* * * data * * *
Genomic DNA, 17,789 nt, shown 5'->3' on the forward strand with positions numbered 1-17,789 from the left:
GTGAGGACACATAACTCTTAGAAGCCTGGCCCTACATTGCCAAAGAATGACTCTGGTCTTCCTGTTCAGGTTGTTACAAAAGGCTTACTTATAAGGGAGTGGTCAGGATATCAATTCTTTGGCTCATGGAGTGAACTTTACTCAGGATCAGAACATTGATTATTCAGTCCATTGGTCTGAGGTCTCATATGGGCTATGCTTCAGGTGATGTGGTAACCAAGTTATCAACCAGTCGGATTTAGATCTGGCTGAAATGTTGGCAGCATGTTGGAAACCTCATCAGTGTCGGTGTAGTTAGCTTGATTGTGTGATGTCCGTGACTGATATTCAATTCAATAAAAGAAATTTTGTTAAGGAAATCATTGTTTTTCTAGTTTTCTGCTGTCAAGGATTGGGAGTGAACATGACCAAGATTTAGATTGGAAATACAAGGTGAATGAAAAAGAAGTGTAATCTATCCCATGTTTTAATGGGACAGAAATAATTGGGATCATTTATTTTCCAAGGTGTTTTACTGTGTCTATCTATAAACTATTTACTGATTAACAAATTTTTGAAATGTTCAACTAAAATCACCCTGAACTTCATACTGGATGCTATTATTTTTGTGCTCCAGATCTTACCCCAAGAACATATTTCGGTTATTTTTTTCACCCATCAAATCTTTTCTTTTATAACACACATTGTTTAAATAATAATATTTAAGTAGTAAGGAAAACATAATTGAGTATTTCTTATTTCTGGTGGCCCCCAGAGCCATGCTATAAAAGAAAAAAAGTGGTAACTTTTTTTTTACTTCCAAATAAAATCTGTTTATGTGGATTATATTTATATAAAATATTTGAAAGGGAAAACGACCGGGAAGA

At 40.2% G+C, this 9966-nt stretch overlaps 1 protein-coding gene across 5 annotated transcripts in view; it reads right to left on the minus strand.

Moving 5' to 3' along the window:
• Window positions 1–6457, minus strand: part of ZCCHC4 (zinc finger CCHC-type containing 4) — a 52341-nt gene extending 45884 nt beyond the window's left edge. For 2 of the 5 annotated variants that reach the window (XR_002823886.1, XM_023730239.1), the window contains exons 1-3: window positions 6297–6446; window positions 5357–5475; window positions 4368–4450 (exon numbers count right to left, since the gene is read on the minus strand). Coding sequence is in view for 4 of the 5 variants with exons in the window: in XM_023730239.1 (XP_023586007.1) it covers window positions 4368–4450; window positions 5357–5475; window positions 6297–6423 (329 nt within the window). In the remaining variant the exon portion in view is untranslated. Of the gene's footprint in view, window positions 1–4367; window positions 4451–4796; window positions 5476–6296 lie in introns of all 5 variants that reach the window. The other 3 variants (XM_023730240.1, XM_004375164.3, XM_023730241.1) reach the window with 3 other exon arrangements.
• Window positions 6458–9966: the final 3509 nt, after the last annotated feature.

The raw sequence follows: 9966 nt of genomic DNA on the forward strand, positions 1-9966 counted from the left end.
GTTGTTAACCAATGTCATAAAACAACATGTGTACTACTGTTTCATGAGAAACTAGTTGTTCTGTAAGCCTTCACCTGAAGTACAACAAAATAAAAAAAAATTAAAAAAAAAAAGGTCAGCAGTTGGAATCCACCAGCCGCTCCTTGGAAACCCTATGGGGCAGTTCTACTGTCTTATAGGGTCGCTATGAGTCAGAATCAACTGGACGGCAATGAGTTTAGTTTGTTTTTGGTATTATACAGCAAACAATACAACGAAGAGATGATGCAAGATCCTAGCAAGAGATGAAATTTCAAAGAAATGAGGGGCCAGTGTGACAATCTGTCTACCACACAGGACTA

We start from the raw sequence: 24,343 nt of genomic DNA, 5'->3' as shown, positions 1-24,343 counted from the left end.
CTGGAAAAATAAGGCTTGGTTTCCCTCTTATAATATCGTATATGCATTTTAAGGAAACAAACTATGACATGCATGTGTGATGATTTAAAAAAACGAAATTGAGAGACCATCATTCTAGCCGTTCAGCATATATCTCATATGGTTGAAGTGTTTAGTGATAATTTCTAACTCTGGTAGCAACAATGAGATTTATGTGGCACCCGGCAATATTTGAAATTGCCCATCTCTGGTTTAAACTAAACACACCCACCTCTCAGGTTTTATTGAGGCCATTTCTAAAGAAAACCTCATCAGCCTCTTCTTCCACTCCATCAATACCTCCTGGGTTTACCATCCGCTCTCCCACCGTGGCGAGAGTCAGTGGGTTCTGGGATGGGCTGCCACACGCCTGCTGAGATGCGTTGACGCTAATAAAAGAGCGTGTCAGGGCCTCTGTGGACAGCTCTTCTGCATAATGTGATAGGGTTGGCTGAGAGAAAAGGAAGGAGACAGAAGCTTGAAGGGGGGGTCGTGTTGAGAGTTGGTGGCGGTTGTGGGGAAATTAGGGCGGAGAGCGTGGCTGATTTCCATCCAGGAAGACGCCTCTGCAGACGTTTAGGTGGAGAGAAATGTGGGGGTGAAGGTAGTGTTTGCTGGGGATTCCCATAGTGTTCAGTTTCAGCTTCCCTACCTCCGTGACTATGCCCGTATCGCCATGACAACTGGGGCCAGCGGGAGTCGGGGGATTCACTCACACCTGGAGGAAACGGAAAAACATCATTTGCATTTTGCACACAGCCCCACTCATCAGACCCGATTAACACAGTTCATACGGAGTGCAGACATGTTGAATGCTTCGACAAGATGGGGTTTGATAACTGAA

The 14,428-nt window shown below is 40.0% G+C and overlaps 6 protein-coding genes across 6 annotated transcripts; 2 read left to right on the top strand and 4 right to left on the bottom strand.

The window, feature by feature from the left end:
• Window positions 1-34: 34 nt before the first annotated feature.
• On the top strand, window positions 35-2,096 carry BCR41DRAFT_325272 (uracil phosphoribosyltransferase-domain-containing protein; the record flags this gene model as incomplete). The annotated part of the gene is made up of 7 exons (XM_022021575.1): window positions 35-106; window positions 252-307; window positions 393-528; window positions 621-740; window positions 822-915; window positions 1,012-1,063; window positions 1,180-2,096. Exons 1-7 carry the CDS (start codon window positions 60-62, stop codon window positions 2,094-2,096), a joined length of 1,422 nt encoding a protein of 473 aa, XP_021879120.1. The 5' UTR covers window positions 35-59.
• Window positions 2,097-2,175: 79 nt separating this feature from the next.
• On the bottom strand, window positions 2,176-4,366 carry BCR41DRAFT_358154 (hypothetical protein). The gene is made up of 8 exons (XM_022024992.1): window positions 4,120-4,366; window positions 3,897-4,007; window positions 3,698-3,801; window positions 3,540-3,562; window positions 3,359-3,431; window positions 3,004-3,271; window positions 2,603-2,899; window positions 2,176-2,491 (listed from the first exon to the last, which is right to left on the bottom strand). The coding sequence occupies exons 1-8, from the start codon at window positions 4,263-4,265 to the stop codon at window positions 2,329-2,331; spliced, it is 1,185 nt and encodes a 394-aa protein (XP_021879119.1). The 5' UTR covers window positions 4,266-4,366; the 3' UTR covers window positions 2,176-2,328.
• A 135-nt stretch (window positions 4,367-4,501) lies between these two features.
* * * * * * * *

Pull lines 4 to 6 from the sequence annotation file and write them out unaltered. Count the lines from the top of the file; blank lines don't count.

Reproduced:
Moving 5' to 3' along the window:
• Window positions 1–6457, minus strand: part of ZCCHC4 (zinc finger CCHC-type containing 4) — a 52341-nt gene extending 45884 nt beyond the window's left edge. For 2 of the 5 annotated variants that reach the window (XR_002823886.1, XM_023730239.1), the window contains exons 1-3: window positions 6297–6446; window positions 5357–5475; window positions 4368–4450 (exon numbers count right to left, since the gene is read on the minus strand). Coding sequence is in view for 4 of the 5 variants with exons in the window: in XM_023730239.1 (XP_023586007.1) it covers window positions 4368–4450; window positions 5357–5475; window positions 6297–6423 (329 nt within the window). In the remaining variant the exon portion in view is untranslated. Of the gene's footprint in view, window positions 1–4367; window positions 4451–4796; window positions 5476–6296 lie in introns of all 5 variants that reach the window. The other 3 variants (XM_023730240.1, XM_004375164.3, XM_023730241.1) reach the window with 3 other exon arrangements.
• Window positions 6458–9966: the final 3509 nt, after the last annotated feature.